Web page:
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Leaders of the Senate Intelligence Committee announced Wednesday they are expanding their investigation of Russia’s interference in the U.S. presidential campaign, scheduling interviews and reviewing thousands of documents – amid mounting controversy over a similar probe undertaken by their counterparts on the House side.

“This investigation’s scope will go wherever the intelligence leads it,” Chairman Richard Burr, R-N.C., told reporters, speaking alongside top panel Democrat Sen. Mark Warner, D-Va.

The committee is set to hold its first public hearing on the Russia issue on Thursday, a session that will feature several foreign policy experts. But on the sidelines, Burr and Warner revealed new details about the scope of their investigation.

Burr said they’ve devoted seven professional staff members to the investigation, and they’re going through “an unprecedented amount of documents.” He said they’re reviewing “thousands” of raw intelligence and other products.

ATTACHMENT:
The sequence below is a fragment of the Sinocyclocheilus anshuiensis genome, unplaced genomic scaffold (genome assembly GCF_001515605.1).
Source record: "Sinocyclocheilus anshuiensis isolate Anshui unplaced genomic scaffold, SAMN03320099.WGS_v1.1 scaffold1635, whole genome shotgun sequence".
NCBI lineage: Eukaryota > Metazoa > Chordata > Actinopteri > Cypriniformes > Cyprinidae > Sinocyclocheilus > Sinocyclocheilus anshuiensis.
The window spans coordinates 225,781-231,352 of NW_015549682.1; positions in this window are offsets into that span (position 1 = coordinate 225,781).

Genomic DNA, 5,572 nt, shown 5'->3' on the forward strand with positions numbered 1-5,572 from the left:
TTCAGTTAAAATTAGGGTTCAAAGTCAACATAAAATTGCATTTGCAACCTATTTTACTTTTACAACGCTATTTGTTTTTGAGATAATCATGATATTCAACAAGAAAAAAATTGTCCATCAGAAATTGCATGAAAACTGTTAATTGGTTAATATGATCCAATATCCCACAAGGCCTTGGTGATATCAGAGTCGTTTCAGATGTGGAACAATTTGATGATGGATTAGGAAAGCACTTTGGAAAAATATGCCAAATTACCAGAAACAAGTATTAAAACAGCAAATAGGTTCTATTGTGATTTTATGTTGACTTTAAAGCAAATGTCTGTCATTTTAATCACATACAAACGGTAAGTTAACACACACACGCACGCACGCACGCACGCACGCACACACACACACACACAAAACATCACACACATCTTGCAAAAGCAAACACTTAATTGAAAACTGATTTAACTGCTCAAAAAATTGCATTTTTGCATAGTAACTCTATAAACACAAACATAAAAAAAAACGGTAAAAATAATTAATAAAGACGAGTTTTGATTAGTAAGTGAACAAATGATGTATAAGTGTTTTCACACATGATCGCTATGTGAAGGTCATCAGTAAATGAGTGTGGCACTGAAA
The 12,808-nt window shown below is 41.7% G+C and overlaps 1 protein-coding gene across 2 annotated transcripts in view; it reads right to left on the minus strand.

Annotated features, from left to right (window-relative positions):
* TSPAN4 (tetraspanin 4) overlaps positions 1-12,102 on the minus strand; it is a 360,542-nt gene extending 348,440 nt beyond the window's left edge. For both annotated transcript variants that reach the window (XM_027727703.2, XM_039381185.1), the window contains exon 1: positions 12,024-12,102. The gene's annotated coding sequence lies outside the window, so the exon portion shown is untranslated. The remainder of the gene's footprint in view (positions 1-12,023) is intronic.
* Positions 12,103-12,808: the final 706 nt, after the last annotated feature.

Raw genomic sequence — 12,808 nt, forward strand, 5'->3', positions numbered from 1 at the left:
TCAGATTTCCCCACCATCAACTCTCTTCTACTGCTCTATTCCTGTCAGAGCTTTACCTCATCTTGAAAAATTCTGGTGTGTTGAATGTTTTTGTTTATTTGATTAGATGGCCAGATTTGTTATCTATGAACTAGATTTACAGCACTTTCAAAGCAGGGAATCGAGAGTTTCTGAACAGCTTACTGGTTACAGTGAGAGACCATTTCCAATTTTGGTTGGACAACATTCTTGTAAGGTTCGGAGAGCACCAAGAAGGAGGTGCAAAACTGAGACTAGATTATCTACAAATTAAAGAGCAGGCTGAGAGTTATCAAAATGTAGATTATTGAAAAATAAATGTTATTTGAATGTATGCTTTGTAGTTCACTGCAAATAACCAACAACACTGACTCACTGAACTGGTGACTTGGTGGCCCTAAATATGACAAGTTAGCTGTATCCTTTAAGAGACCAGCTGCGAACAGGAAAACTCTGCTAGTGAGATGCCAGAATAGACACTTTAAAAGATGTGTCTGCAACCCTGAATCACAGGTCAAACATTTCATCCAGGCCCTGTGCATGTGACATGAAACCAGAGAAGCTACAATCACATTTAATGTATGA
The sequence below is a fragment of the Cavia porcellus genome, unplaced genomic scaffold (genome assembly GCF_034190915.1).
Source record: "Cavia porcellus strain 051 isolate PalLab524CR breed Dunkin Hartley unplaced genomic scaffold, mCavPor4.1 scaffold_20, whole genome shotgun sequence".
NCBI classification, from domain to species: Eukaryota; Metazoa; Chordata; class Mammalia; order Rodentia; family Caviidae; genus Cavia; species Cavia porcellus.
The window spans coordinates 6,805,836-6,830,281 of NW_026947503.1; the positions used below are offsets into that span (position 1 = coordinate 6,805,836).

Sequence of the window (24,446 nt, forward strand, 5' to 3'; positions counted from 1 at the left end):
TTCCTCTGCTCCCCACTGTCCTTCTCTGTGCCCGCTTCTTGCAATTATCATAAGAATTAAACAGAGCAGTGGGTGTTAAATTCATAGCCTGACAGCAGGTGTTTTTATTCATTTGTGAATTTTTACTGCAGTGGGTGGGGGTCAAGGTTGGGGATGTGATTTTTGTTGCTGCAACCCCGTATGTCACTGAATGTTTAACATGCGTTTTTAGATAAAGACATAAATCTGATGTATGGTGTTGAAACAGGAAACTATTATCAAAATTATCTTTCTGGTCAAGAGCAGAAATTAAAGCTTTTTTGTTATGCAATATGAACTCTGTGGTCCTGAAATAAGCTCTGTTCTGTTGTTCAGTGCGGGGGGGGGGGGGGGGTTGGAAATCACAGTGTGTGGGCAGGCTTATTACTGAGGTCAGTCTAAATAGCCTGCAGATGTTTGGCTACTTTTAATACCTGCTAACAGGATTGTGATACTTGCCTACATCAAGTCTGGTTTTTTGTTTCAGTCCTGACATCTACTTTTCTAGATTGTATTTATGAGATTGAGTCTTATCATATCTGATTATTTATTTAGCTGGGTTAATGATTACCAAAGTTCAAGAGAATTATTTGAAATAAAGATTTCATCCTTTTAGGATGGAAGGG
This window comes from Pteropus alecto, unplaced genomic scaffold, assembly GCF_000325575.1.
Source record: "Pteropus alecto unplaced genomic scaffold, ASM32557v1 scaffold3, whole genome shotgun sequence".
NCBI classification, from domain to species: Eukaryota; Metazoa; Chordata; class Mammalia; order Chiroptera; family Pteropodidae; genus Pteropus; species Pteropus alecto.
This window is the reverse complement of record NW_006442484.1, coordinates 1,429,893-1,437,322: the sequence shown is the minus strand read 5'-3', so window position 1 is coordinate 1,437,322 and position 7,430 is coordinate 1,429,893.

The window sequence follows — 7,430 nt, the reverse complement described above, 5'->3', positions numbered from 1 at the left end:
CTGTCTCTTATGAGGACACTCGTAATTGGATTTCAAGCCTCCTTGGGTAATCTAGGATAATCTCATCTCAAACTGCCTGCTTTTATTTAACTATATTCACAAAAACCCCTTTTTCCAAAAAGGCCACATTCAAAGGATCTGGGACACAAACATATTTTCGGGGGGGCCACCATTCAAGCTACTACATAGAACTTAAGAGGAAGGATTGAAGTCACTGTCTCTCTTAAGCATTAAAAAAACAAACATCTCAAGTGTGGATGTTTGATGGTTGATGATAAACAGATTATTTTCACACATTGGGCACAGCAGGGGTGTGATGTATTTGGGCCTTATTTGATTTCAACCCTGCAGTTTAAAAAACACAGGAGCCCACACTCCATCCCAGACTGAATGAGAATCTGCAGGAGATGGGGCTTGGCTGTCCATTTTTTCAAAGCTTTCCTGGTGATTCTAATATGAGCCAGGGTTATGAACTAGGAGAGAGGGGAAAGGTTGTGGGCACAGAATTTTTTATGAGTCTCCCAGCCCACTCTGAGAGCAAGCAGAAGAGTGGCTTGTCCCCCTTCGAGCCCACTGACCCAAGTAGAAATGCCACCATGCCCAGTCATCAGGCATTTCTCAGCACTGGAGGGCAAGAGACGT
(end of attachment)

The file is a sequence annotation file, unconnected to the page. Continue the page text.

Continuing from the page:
Further, he said the committee this week began to schedule its first interviews — making 20 requests so far, with five already scheduled.

He confirmed that Jared Kushner, President Trump’s son-in-law and a senior adviser, is among those the committee will interview. 

“We will get to the bottom of this,” Warner said.

The senators sought to assure the public of their independence and integrity in operating this investigation, amid questions over the way the related House probe is proceeding.

Chairman of the House intelligence Committee, Rep. Devin Nunes, R-Calif., riled Democrats last week after claiming he learned that Trump transition team communications were incidentally collected during surveillance operations conducted under the prior administration. These comments appeared to conflict with FBI Director James Comey’s testimony to the same committee that they had no evidence of such surveillance, referring to allegations Trump made earlier this month.

While Trump claimed Nunes’ claims at least partly vindicated his widely challenged allegations, Democrats voiced concern that Nunes was too closely tied to Trump. They escalated calls for Nunes to recuse himself from the Russia probe after it emerged he viewed secret information on White House grounds.

Nunes has rejected those calls, and defended his actions. 



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